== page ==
Wrongful birth and wrongful life cases are fraught with complexity and controversy. Proving causation can be tricky. While the doctor cannot be held responsible for actually causing the abnormality, it must be shown that the doctor was negligent in withholding information that would have allowed the parents to make an informed decision to prevent the birth of an unhealthy child. Opposing religious, philosophical, and political views regarding the sanctity of life and the beginning of legal personhood further complicate the matter and add a layer of controversy and emotionality that goes beyond the medical facts of the case. Parents contemplating this type of action need to ensure that they hire an experienced attorney without ambivalence about this type of case, who will provide the wholehearted commitment and compassion to help the plaintiffs weather what might be a wrenching emotional storm.

Posted by admin at 8:49 pm

What Does a School Liability Waiver Actually Do?

Thursday, July 6, 2017

If you are a parent of a school-age child, you probably sign many, many permission slips. If you don’t, your child will be left at school, sitting alone in a near-empty classroom, missing out on all the fun of a class field trip or other off-campus activity or unable to participate in an after-school sport program. A permission slip typically contains a waiver of liability; you agree not to hold the school responsible for any harm that might come to your child. But isn’t it the responsibility of the teacher or other supervising adult to take reasonable care to avoid a child coming to harm—regardless of where the class is?

Signing permission slips has become so routine that parents may give little thought to them—until their child is injured. Then, they often assume that since they signed the liability waiver, their hands are tied, and they are unable to sue, even if a teacher or other member of the school staff was negligent. Simply requiring that parents sign these waivers serves as a deterrent to parents who might otherwise be inclined to initiate a lawsuit against a school district.

You May Still Have Legal Recourse

Having signed a waiver, however, does not automatically mean that you are without legal recourse if your child has been hurt. Why? Because state courts frequently will not uphold a waiver. Schools and their staff still have a legal responsibility to supervise their charges and keep them from harm, regardless of anything a parent may have signed. You have the right to sue for negligence by showing:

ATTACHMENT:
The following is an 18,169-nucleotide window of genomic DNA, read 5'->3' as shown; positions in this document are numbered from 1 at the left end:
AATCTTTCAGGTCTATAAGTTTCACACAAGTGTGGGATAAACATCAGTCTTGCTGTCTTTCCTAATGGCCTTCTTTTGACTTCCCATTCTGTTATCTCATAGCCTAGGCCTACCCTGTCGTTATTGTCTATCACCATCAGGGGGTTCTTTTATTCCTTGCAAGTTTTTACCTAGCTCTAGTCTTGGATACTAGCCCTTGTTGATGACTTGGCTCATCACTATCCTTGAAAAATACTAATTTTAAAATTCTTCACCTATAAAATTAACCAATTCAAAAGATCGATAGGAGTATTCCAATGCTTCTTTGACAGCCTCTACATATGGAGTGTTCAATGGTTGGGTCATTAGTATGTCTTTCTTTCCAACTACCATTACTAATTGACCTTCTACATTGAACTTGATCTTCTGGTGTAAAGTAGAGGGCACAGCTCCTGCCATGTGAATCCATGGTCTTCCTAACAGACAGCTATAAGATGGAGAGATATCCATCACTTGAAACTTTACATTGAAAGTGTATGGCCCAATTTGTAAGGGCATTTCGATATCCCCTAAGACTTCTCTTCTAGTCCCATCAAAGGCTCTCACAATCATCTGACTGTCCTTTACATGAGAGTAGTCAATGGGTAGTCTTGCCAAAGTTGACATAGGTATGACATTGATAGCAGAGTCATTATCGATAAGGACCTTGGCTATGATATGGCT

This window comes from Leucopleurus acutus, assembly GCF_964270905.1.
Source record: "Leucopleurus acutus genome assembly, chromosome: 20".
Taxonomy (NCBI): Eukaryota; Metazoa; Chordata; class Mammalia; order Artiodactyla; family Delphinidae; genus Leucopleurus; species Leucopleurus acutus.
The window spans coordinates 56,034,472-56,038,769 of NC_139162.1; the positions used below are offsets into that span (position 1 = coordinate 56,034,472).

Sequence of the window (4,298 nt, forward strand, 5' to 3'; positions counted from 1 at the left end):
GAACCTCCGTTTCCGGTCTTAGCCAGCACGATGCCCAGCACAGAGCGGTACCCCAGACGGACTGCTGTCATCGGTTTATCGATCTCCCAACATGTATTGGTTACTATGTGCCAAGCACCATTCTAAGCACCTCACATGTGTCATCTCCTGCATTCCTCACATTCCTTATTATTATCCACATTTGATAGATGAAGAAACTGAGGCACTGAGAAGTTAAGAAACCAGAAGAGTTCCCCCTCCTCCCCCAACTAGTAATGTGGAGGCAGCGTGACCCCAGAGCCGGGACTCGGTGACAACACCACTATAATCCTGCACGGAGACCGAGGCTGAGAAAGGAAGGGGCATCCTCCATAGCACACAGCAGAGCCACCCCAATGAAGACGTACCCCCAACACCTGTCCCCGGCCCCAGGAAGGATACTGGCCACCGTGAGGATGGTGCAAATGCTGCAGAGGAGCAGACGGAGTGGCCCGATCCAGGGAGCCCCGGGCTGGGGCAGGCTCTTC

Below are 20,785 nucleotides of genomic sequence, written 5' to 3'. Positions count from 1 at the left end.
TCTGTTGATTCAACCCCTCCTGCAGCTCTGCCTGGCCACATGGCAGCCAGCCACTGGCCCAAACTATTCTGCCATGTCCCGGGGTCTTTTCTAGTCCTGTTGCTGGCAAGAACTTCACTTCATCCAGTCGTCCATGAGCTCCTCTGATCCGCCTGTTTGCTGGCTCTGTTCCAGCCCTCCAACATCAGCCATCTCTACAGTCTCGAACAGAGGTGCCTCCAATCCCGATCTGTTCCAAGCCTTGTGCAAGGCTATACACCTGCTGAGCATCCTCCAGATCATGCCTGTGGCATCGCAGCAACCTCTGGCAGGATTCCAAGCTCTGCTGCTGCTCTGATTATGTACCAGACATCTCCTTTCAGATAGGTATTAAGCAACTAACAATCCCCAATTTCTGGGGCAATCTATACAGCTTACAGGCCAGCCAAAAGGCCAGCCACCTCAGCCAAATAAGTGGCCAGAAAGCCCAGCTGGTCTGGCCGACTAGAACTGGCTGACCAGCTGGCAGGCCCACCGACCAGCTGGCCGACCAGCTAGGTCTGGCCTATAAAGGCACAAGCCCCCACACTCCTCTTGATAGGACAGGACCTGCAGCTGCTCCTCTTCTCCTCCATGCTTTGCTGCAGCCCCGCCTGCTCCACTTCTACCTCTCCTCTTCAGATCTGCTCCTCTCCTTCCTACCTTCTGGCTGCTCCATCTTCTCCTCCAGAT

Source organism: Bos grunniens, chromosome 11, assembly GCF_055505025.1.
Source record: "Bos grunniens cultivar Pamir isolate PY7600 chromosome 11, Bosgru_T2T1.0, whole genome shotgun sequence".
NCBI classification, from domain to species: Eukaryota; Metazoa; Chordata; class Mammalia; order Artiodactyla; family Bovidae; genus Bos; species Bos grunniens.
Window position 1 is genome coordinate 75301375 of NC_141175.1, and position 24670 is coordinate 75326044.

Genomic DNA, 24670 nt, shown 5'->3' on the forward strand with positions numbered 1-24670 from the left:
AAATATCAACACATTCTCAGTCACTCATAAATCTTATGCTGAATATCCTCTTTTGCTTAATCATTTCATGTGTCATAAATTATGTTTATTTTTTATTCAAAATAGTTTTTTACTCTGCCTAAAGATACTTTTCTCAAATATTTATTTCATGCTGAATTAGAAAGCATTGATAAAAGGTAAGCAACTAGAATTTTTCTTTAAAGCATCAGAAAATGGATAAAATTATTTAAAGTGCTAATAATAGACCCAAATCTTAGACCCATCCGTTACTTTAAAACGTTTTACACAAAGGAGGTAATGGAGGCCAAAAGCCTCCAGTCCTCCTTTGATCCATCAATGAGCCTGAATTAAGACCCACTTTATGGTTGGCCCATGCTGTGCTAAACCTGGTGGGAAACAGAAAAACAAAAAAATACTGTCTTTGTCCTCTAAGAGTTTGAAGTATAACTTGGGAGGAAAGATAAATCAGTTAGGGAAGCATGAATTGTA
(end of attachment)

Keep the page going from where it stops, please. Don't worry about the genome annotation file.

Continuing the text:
• That school personnel had a duty to keep watch over your child
  • That they failed in this duty of care
  • That as a direct result of their failure to supervise, your child was injured
  • That your child and you suffered actual damages as a result.

Inherently Dangerous Activities

The refusal of courts to uphold waivers typically does not extend to activities that come with inherent risk of injury, for example certain team sports or gymnastics (including cheerleading). While a sports waiver may preclude you from suing the school for an injury that occurred during the activity, and possibly may include claims of negligent supervision or transportation of your child to a sports event, it does not protect the school from liability for injuries arising from gross negligence on the part of the staff—that is when the injury was caused by failure to exercise any care whatsoever, or from a deliberate or reckless act on the part of the person in charge—an act that that person knew or should have known came with a high likelihood of causing harm. A possible example would be a football coach requiring a team to run for an hour in ninety-degree heat without a water break.

Get a Qualified Legal Opinion

If your child has been injured during a school-related activity, don’t let the fact that you signed that permission slip deter you from consulting an attorney. You may very well be able to recover monetary damages, regardless of the waiver. An experienced personal injury lawyer can advise you as to whether you and your child have a valid claim for damages, and how a court is likely to rule in a situation like the one you are dealing with. Your attorney will examine the circumstances surrounding the injury and counsel you as to what legal options might be available and how best to proceed.

Posted by admin at 5:56 pm